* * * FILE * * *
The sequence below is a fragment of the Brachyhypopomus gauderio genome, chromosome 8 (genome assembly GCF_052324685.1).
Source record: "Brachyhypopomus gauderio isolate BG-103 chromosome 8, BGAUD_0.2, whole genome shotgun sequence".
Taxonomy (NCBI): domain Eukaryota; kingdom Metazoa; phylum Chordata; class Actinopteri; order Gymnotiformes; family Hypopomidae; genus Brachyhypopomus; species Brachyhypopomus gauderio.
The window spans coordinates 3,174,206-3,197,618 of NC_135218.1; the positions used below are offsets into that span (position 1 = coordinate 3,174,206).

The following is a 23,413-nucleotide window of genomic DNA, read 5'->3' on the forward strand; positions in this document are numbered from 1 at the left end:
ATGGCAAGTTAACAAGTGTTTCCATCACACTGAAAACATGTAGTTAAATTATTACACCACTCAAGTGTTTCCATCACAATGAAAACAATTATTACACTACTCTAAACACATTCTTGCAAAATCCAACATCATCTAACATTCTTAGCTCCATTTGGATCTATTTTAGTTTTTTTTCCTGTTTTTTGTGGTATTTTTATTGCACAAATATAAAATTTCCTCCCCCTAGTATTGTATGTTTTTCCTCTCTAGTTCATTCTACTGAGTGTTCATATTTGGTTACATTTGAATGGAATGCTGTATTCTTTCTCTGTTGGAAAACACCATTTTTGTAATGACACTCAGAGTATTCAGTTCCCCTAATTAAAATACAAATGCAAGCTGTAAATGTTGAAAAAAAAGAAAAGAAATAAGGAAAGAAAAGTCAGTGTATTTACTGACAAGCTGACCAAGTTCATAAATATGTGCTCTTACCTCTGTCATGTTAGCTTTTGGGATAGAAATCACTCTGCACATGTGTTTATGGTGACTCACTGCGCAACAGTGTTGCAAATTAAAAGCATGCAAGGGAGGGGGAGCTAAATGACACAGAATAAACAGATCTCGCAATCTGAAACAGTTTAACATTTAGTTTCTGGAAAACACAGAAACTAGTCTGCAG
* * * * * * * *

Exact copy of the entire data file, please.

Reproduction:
The sequence below is a fragment of the Brachyhypopomus gauderio genome, chromosome 8 (genome assembly GCF_052324685.1).
Source record: "Brachyhypopomus gauderio isolate BG-103 chromosome 8, BGAUD_0.2, whole genome shotgun sequence".
Taxonomy (NCBI): domain Eukaryota; kingdom Metazoa; phylum Chordata; class Actinopteri; order Gymnotiformes; family Hypopomidae; genus Brachyhypopomus; species Brachyhypopomus gauderio.
The window spans coordinates 3,174,206-3,197,618 of NC_135218.1; the positions used below are offsets into that span (position 1 = coordinate 3,174,206).

The following is a 23,413-nucleotide window of genomic DNA, read 5'->3' on the forward strand; positions in this document are numbered from 1 at the left end:
ATGGCAAGTTAACAAGTGTTTCCATCACACTGAAAACATGTAGTTAAATTATTACACCACTCAAGTGTTTCCATCACAATGAAAACAATTATTACACTACTCTAAACACATTCTTGCAAAATCCAACATCATCTAACATTCTTAGCTCCATTTGGATCTATTTTAGTTTTTTTTCCTGTTTTTTGTGGTATTTTTATTGCACAAATATAAAATTTCCTCCCCCTAGTATTGTATGTTTTTCCTCTCTAGTTCATTCTACTGAGTGTTCATATTTGGTTACATTTGAATGGAATGCTGTATTCTTTCTCTGTTGGAAAACACCATTTTTGTAATGACACTCAGAGTATTCAGTTCCCCTAATTAAAATACAAATGCAAGCTGTAAATGTTGAAAAAAAAGAAAAGAAATAAGGAAAGAAAAGTCAGTGTATTTACTGACAAGCTGACCAAGTTCATAAATATGTGCTCTTACCTCTGTCATGTTAGCTTTTGGGATAGAAATCACTCTGCACATGTGTTTATGGTGACTCACTGCGCAACAGTGTTGCAAATTAAAAGCATGCAAGGGAGGGGGAGCTAAATGACACAGAATAAACAGATCTCGCAATCTGAAACAGTTTAACATTTAGTTTCTGGAAAACACAGAAACTAGTCTGCAG